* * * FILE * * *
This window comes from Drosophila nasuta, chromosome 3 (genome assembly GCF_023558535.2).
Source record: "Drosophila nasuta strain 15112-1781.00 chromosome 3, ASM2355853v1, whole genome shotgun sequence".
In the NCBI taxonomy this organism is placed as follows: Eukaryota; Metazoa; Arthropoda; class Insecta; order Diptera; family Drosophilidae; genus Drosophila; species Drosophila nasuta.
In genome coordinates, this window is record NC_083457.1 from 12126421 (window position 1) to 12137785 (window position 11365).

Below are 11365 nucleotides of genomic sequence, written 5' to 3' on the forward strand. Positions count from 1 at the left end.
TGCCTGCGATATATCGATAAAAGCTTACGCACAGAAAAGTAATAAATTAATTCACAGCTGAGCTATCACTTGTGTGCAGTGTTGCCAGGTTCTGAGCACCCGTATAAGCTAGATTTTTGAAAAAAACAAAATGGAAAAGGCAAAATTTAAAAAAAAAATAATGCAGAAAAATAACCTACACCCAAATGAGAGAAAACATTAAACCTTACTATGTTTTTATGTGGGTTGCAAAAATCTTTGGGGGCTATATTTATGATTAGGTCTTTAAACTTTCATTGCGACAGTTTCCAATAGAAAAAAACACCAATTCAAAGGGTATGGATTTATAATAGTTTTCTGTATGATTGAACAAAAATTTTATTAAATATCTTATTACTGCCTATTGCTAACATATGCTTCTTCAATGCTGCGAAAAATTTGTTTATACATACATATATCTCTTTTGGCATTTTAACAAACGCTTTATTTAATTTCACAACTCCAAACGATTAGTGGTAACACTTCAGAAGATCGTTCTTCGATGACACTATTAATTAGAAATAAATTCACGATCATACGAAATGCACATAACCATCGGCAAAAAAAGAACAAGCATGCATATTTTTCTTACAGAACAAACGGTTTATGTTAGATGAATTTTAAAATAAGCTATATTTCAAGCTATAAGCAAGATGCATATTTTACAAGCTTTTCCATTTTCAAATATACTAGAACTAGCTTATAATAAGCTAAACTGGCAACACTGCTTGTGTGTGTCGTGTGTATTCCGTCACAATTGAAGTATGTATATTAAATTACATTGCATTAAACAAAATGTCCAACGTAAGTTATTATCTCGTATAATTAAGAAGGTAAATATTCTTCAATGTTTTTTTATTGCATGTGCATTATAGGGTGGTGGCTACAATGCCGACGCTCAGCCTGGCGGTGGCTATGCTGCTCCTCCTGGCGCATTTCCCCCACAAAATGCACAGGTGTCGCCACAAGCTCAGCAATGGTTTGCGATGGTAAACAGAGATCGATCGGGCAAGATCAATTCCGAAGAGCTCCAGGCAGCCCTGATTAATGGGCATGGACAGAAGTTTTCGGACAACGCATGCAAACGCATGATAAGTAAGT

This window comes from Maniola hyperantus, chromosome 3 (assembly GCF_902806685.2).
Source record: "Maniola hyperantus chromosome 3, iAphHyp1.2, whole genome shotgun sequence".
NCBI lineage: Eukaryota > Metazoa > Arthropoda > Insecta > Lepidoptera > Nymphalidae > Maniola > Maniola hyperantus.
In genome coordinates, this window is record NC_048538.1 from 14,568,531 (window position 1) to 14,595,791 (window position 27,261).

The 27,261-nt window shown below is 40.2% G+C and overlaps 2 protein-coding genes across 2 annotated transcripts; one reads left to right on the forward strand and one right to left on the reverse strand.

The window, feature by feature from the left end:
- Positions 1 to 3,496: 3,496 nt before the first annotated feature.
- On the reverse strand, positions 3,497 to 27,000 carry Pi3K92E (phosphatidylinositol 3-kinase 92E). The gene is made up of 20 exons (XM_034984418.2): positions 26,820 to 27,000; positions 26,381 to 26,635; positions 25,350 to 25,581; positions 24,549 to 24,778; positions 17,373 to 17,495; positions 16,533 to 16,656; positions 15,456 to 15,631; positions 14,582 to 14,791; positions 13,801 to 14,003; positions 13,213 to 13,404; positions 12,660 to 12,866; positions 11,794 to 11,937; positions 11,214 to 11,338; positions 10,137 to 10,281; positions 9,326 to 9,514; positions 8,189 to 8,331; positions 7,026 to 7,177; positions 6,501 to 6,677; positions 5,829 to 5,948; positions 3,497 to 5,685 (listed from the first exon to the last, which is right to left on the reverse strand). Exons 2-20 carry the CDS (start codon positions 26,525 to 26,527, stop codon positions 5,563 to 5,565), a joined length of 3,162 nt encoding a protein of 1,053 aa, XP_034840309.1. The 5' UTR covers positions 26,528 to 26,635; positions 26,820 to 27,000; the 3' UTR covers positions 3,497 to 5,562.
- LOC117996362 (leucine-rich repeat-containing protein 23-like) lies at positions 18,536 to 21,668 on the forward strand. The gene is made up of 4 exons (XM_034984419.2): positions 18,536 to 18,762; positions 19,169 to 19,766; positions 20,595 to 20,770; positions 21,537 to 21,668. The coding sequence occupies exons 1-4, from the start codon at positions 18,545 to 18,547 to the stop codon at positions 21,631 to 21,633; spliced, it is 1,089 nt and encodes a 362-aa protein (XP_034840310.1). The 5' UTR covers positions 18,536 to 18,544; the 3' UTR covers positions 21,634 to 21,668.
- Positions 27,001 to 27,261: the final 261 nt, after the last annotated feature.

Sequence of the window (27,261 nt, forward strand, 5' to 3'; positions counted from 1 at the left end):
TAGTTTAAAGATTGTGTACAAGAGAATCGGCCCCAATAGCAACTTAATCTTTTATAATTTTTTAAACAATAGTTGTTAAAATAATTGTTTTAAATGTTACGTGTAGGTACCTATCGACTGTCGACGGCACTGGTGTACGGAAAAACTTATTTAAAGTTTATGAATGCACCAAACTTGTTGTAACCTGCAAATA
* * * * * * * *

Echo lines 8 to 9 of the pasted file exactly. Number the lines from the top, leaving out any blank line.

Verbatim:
Source record: "Maniola hyperantus chromosome 3, iAphHyp1.2, whole genome shotgun sequence".
NCBI lineage: Eukaryota > Metazoa > Arthropoda > Insecta > Lepidoptera > Nymphalidae > Maniola > Maniola hyperantus.